City of Santa Ana v. Board of Education

Annotate this Case
[Civ. No. 8764. Fourth Dist., Div. One. Oct. 18, 1967.]

CITY OF SANTA ANA, Plaintiff and Appellant, v. BOARD OF EDUCATION OF THE CITY OF SANTA ANA, Defendant and Respondent.


William L. Mock, City Attorney, and James A. Withers, Assistant City Attorney, for Plaintiff and Appellant.

Adrian Kuyper, County Counsel, and James S. Okazaki, Deputy County Counsel, for Defendant and Respondent. [255 Cal. App. 2d 179]


BROWN (Gerald), P. J.

Appealing from a summary judgment, declaratory relief plaintiff City of Santa Ana contests a trial court's determination defendant Board of Education of the City of Santa Ana is not subject to the city's garbage collection regulations.plaintiff seeks to compel defendant to employ plaintiff's garbage collection services.

[1] Plaintiff contends the state has imposed upon local political subdivisions the duty to regulate garbage collection within their territorial limits (Matula v. Superior Court, 146 Cal. App. 2d 93 [303 P.2d 871]); article XI, section 11, of the California Constitution vests in cities broad police power to regulate garbage collection (Matula v. Superior Court, supra, 146 Cal.App.2d 93); garbage collection is peculiarly a subject of municipal control, an important purpose of municipal government (In re Zhizhuzza, 147 Cal. 328 [81 P. 955]; In re Santos, 88 Cal. App. 691 [264 P. 281]).plaintiff argues this power does not threaten defendant's management and control of public school education.

In Hall v. City of Taft, 47 Cal. 2d 177 [302 P.2d 574], the California Supreme Court explained: 1) school districts are state agencies for the local operation of the state school system; 2) the state is the beneficial owner of public school property; 3) "When it [the state] engages in such sovereign activities as the construction and maintenance of its buildings, as differentiated from enacting laws for the conduct of the public at large, it is not subject to local regulations unless the Constitution says it is or the Legislature has consented to such regulation. Section 11 of Article XI of the state Constitution, supra, should not be considered as conferring such powers on local government agencies." (47 Cal.2d at p. 183.) (Italics ours.) 4) " ' "The principle is that the state, when creating municipal governments does not cede to them any control of the state's property situated within them, nor over any property which the state has authorized another body or power to control. The municipal government is but an agent of the state, not an independent body. It governs in the limited manner and territory that is expressly or by necessary implication granted to it by the state. It is competent for the state to retain to itself some part of the government even within the municipality, which it will exercise directly, or through the medium of other selected and more suitable instrumentalities. How can the city ever have a superior authority to the state over the latter's own property, or in its control and management? From the [255 Cal. App. 2d 180] nature of things it cannot have." ' " (47 Cal. 2d 183-184, quoting In re Means, 14 Cal. 2d 254, 258 [93 P.2d 105], quoting Kentucky Institute for Education of Blind v. City of Louisville, 123 Ky. 767 [97 S.W. 402].) This final principle is reiterated in Town of Atherton v. Superior Court, 159 Cal. App. 2d 417, 428 [324 P.2d 328] and Vagim v. Board of Supervisors, 230 Cal. App. 2d 286, 294 [40 Cal. Rptr. 760].plaintiff's reliance on article XI, section 11 of the California Constitution is misplaced; plaintiff does not urge any other constitutional or statutory grant of power to it over the state's school districts for garbage collection purposes.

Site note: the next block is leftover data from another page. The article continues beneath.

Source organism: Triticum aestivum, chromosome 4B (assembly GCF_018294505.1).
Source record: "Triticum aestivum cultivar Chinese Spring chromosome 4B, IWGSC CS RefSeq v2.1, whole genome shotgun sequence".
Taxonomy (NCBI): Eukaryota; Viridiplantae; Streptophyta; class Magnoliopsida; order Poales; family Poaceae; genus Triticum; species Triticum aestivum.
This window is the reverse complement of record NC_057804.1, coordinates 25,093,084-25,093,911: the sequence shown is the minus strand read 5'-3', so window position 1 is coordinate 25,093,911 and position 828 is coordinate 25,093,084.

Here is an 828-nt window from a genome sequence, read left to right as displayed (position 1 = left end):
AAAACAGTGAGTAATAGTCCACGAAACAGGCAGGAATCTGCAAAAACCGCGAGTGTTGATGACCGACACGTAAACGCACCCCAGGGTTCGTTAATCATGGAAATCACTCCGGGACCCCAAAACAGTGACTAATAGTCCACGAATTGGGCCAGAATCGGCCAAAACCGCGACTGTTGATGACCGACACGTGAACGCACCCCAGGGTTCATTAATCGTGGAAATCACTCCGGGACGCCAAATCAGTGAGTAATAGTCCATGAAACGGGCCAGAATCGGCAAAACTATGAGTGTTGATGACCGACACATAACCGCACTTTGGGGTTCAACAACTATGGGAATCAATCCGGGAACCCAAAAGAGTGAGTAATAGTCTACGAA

Plaintiff attempts to distinguish the Hall case in two ways:

1) Plaintiff argues: "The Hall v. City of Taft case (47 Cal. 2d 177 [302 P.2d 574]) can be distinguished upon the ground that the case dealt with the construction and maintenance of school buildings which would affect directly the internal activities and control property of the school system. In the case of collection and disposal of refuse, said property rights affected would be minimal, if at all. The collection has an indirect effect upon the activities of the school system, and is an external operation." We do not decide whether plaintiff's garbage collection regulations directly or indirectly affect internal or external control, maintenance or operation of the school system or its property. Because the Hall case says the test of whether local regulations may control state maintenance of state buildings is whether the Constitution or Legislature has consented to such regulation, we think the test is not whether the local regulation directly or indirectly affects internal or external control, maintenance or operation of state property or a state system.

2) Plaintiff argues the Hall case does not reflect the wishes of the People of California. Hall involved local construction regulation. Following Hall, the Legislature acted to change the relationship of the state and local governments with respect to construction regulation. Similarly, any change in the state-local government relationship regarding garbage collection should be made by the Legislature. (See County of Los Angeles v. City of Los Angeles, 212 Cal. App. 2d 160 [28 Cal. Rptr. 32].)

Judgment affirmed.

Coughlin, J., and Whelan, J., concurred.